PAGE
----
But of course it could be argued that PowerPoint has only taken the place of older forms of lecture support such as slides and overhead projectors, and this is true enough. Still, the problem brought on by this new technology has something to do with the fact that it has become so much easier to prepare really snazzy, professional-looking visual aids via PowerPoint than it was before, so that instead of becoming an afterthought, visual aids threaten to become the main event.

Certainly, in public speaking classes in the past, instructors would indicate whether use of visual aids would be forbidden or optional for a given assignment--almost never were they required. But nowadays it is not at all unusual to find a course devoted specifically to making PowerPoint presentations, that is, preparing the PowerPoint itself, and giving your presentation with the aid of PowerPoint, or with PowerPoint being the main point.

Of course, the use of PowerPoint as a crutch is entirely understandable, when you consider that individuals tend to name public speaking as their greatest fear, death coming in a distant second.

To be fair, PowerPoint can be useful when dealing with a speaker who is difficult to understand, say because of a heavy accent, or when speaking to people who have a hard time understanding you, say to folks who are less than completely fluent in English. And of course it makes perfect sense when you need to make reference to images, for example, in a lecture about painting or architecture. From a media ecology perspective, it makes sense to allow for appropriate use of a technology, as well as arguing against inappropriate use.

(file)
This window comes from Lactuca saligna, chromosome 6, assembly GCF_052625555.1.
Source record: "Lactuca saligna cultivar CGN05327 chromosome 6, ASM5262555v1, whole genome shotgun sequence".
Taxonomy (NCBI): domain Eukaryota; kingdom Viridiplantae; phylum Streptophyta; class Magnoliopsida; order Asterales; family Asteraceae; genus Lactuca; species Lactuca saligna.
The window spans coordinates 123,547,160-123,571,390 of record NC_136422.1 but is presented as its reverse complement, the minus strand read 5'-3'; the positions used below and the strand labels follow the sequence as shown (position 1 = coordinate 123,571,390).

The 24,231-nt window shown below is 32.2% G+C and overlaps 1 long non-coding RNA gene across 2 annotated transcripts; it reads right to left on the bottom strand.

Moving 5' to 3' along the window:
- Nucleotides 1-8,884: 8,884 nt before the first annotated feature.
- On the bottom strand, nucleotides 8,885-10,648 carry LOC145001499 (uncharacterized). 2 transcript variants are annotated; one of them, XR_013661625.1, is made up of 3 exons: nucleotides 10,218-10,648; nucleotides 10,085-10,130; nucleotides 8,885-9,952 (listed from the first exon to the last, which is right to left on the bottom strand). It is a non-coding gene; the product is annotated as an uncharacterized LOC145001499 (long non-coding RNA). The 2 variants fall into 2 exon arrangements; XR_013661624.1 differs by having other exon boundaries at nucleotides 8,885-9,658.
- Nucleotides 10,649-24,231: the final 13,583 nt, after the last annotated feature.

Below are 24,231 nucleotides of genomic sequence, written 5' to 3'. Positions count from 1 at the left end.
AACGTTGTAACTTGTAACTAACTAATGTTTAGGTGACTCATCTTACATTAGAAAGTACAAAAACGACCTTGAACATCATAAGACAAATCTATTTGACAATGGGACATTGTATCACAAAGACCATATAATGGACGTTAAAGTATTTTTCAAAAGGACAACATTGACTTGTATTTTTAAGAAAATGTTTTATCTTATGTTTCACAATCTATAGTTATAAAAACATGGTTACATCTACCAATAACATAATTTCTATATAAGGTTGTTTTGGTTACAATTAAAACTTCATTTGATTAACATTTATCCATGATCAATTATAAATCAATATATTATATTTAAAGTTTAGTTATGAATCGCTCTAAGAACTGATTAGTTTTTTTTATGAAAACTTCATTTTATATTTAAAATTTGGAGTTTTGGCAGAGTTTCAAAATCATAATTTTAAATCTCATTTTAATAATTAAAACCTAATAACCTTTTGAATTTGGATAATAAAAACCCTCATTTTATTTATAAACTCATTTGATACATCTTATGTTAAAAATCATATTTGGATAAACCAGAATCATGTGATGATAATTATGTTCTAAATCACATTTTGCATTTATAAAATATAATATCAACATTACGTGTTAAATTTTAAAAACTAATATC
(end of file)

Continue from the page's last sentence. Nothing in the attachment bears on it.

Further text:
But otherwise, PowerPoint seems to feed into the worst tendencies of the abstract visualism that came in with the printing press, and the more recent rise of image culture, and it seems to go hand in hand with the decline of eloquence that we have been experiencing over the past century. Perhaps nothing makes the point more powerfully than The Gettysburg Powerpoint Presentation.

And then there's this comedy video that Gregory Reynolds recently shared with the Media Ecology Association listserv: